Why liberals should support a Trump Republican nomination

But then something funny happened. When his legislative agenda stalled and his ballot measures failed, Schwarzenegger reversed course. The new Schwarzenegger compromised with Democrats on the budget, raising taxes and funding new public infrastructure. He abandoned his opposition to gay marriage, passed redistricting reform, and enacted cutting-edge legislation to reduce greenhouse-gas emissions. He proposed sweeping health-care reform based on Mitt Romney’s successful Massachusetts plan. It failed, but when President Obama passed a national health-care law (also based on Romney’s plan), Schwarzenegger defied furious Republicans and eagerly hopped aboard, which enabled his state to roll out its Obamacare exchange smoothly. By the end of his tenure, it was impossible to deny that Schwarzenegger had become a highly effective governor.

The reasons for this bear directly on a hypothetical Trump presidency. Schwarzenegger’s loyalty to Republican doctrine was tissue-thin. He joined the GOP because he vaguely shared its veneration of wealth and success. But his sub-intellectualism, which initially made him so repellent, turned out to be an asset. When conventional Republican governance made him unpopular, he had no incentive to go down with the party ship. The only thing Schwarzenegger really craved was popularity. Running for office as an exercise in ego gratification may not be as good a thing as running as a serious candidate with good ideas, but it’s much better than running as a serious candidate with bad ideas.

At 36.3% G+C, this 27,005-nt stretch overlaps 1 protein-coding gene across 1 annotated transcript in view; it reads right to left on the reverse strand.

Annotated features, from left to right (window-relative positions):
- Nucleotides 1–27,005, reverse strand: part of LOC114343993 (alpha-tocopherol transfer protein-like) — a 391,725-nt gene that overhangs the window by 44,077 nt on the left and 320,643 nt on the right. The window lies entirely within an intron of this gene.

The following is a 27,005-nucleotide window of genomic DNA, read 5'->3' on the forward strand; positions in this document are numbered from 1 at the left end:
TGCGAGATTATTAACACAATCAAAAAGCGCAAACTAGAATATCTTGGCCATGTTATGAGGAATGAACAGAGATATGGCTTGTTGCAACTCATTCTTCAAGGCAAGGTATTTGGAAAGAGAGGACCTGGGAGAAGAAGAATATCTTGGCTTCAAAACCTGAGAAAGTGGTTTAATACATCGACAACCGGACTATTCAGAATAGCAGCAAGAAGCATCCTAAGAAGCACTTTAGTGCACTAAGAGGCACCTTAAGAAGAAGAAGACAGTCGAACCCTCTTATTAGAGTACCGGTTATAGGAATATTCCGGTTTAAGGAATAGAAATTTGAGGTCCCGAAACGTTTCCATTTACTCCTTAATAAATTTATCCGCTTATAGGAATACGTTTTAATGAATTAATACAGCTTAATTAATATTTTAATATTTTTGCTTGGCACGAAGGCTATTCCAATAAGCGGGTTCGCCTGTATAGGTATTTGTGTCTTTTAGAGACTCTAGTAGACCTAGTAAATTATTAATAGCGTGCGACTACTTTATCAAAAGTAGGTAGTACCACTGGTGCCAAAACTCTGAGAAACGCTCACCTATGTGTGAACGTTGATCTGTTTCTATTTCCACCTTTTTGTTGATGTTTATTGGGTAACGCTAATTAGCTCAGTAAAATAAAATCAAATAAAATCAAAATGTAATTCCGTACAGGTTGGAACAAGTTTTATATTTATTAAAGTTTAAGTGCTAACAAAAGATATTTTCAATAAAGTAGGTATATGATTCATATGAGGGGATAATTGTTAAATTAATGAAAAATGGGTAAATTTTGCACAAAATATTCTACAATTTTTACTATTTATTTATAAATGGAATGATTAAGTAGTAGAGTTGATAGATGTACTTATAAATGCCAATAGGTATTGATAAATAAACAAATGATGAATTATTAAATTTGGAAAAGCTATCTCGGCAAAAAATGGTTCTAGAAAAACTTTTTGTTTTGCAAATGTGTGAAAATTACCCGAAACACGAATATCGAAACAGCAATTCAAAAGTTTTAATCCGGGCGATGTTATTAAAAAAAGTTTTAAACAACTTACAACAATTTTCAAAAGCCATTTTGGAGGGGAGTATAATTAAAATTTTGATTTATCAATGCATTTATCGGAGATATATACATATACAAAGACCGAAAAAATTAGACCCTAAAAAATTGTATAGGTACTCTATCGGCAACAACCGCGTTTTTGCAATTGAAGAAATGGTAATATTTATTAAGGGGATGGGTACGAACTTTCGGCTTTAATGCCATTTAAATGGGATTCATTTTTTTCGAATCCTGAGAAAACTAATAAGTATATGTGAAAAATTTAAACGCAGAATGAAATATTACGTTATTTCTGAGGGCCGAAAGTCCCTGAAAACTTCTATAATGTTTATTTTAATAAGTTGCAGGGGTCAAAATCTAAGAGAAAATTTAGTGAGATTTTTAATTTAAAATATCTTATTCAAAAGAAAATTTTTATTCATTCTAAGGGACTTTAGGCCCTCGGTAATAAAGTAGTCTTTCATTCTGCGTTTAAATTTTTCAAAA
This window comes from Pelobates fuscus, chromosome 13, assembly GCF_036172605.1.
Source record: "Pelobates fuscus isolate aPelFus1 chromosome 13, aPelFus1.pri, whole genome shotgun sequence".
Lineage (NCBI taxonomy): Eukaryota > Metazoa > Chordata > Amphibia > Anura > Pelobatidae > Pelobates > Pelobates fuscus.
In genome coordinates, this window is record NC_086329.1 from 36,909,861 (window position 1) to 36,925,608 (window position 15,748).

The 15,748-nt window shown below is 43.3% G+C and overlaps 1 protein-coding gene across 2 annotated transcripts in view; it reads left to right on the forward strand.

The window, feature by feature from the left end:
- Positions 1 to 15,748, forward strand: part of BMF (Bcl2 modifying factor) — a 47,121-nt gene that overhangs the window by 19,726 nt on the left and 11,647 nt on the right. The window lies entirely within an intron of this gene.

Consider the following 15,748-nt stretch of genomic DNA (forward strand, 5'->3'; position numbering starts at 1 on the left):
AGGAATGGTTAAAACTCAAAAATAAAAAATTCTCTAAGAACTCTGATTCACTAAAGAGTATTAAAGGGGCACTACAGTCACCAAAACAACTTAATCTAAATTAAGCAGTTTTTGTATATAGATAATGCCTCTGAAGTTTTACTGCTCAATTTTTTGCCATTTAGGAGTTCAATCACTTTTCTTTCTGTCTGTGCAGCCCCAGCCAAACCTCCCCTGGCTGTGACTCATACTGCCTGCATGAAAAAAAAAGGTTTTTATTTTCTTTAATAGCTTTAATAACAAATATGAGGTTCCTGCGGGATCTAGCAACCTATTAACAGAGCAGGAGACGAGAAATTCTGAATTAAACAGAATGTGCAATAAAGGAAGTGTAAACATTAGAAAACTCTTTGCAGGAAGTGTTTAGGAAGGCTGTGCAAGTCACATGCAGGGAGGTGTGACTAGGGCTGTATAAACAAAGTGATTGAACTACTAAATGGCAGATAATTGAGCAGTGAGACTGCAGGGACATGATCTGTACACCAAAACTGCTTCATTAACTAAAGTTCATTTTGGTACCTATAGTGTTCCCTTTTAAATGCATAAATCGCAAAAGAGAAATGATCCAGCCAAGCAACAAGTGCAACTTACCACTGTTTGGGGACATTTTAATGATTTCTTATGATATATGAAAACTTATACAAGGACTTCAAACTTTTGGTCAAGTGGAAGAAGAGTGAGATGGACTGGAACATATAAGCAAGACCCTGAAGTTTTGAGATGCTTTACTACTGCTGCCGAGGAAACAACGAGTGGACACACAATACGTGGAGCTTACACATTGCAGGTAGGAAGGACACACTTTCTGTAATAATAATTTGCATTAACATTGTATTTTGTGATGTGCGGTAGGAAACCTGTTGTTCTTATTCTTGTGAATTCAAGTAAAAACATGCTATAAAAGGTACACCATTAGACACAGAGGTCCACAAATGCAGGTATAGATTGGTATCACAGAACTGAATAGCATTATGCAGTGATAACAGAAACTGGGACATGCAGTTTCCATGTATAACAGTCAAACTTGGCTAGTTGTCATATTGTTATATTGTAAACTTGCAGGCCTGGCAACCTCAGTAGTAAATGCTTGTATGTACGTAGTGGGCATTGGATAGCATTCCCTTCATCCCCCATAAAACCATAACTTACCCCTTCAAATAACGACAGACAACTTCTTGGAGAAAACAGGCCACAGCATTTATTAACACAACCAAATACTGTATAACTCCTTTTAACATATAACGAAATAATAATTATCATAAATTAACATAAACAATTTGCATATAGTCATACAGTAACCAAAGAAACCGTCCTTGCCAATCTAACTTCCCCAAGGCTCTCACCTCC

Having left Sacramento five years ago, Schwarzenegger floats around Trump’s candidacy like a half-forgotten doppel­gänger. When Trump left Celebrity Apprentice to launch his campaign, Schwarzenegger took over as host. He appears in ads for the video game Mobile Strike as a joyfully hawkish ­general — barking, “Send a dozen choppers, when one chopper would do” — which have aired in heavy rotation during Republican debates. The juxtaposition has an understated hilarity. Video-game pitchman Schwarzenegger, like Trump, sounds like a parody of the foreign-policy thought offered by the actual GOP candidates, who promise to bring back torture and make the sand glow. The difference: Schwarzenegger, like Trump, is only playing a character. The truly dangerous Republicans are the ones who believe their own dialogue.